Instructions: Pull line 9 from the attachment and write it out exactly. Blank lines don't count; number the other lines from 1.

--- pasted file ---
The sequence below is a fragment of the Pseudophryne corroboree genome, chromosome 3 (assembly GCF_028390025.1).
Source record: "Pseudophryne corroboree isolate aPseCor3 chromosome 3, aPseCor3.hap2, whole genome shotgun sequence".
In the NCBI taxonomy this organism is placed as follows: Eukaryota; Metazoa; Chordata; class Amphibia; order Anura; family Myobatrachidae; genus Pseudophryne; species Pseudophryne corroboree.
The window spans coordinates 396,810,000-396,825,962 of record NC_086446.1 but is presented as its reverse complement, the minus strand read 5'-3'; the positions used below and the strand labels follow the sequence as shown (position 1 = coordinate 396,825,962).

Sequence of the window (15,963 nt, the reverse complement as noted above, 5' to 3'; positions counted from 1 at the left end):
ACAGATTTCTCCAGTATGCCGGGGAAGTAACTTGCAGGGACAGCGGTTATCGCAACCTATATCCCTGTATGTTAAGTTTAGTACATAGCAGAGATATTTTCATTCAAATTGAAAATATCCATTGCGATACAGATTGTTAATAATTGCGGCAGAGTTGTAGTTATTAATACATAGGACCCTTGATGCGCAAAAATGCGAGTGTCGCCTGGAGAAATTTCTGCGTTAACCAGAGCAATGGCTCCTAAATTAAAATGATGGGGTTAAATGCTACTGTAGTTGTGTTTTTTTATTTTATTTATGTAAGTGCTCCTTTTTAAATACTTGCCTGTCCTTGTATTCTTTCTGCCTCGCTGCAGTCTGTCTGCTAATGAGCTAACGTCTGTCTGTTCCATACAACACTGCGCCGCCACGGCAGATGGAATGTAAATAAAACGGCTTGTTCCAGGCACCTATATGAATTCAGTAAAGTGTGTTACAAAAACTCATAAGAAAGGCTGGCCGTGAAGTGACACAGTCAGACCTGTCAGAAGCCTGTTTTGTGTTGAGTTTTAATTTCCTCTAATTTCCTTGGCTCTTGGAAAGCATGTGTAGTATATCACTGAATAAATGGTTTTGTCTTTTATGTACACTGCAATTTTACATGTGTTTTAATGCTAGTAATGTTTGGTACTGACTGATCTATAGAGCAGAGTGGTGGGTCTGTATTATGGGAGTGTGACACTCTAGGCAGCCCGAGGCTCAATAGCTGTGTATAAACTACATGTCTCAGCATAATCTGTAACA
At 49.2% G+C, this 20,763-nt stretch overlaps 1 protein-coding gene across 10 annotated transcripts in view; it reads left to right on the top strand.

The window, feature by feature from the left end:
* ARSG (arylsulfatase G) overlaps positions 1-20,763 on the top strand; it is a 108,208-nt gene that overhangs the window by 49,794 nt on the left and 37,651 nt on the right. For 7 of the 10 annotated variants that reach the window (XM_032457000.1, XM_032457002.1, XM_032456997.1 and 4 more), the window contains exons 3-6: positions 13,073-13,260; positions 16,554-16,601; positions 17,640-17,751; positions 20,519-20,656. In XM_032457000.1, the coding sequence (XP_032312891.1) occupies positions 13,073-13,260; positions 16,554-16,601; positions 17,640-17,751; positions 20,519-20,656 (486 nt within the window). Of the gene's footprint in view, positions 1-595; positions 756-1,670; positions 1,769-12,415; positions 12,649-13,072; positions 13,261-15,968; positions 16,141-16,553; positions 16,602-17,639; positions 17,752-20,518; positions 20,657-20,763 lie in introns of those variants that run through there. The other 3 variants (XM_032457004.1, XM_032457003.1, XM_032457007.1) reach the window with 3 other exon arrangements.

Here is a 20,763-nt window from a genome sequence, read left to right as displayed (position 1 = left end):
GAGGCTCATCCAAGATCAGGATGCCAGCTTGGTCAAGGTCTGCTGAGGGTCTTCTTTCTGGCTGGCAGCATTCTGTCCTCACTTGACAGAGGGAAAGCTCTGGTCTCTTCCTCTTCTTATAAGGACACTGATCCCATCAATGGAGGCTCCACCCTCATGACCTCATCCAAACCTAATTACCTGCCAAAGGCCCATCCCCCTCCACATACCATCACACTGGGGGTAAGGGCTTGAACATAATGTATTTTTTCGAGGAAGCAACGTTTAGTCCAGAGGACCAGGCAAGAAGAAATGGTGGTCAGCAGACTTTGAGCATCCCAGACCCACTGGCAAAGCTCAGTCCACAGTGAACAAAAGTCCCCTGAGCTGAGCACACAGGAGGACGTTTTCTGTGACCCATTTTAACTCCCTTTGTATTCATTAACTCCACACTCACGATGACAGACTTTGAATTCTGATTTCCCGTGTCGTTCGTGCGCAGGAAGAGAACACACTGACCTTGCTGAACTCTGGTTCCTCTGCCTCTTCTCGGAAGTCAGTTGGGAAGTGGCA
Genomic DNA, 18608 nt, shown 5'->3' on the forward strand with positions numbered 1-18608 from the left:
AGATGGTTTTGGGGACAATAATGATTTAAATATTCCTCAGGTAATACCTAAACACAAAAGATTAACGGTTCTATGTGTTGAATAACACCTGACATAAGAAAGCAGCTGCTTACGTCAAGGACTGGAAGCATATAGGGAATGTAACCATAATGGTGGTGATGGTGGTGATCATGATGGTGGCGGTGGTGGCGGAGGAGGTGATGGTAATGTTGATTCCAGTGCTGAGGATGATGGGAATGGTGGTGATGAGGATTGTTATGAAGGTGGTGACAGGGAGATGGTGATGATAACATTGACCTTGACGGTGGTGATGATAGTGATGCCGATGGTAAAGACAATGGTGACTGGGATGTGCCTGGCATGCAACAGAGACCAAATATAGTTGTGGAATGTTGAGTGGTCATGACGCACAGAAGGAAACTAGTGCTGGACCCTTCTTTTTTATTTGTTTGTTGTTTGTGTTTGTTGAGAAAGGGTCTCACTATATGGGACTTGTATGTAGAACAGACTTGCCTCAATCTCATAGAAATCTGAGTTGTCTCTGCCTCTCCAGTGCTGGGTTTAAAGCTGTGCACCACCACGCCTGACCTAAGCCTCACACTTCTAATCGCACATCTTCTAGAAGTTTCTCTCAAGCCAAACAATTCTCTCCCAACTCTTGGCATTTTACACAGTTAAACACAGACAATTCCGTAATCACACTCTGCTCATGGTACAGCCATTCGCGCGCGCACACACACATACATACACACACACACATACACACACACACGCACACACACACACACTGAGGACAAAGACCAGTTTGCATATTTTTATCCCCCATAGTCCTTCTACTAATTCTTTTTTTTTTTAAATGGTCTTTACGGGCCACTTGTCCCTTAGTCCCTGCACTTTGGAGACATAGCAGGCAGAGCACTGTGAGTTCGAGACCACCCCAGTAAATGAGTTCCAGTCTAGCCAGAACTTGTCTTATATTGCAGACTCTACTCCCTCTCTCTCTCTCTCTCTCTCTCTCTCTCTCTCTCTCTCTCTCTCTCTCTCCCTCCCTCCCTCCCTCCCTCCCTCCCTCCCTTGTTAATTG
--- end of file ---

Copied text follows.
* ARSG (arylsulfatase G) overlaps positions 1-20,763 on the top strand; it is a 108,208-nt gene that overhangs the window by 49,794 nt on the left and 37,651 nt on the right. For 7 of the 10 annotated variants that reach the window (XM_032457000.1, XM_032457002.1, XM_032456997.1 and 4 more), the window contains exons 3-6: positions 13,073-13,260; positions 16,554-16,601; positions 17,640-17,751; positions 20,519-20,656. In XM_032457000.1, the coding sequence (XP_032312891.1) occupies positions 13,073-13,260; positions 16,554-16,601; positions 17,640-17,751; positions 20,519-20,656 (486 nt within the window). Of the gene's footprint in view, positions 1-595; positions 756-1,670; positions 1,769-12,415; positions 12,649-13,072; positions 13,261-15,968; positions 16,141-16,553; positions 16,602-17,639; positions 17,752-20,518; positions 20,657-20,763 lie in introns of those variants that run through there. The other 3 variants (XM_032457004.1, XM_032457003.1, XM_032457007.1) reach the window with 3 other exon arrangements.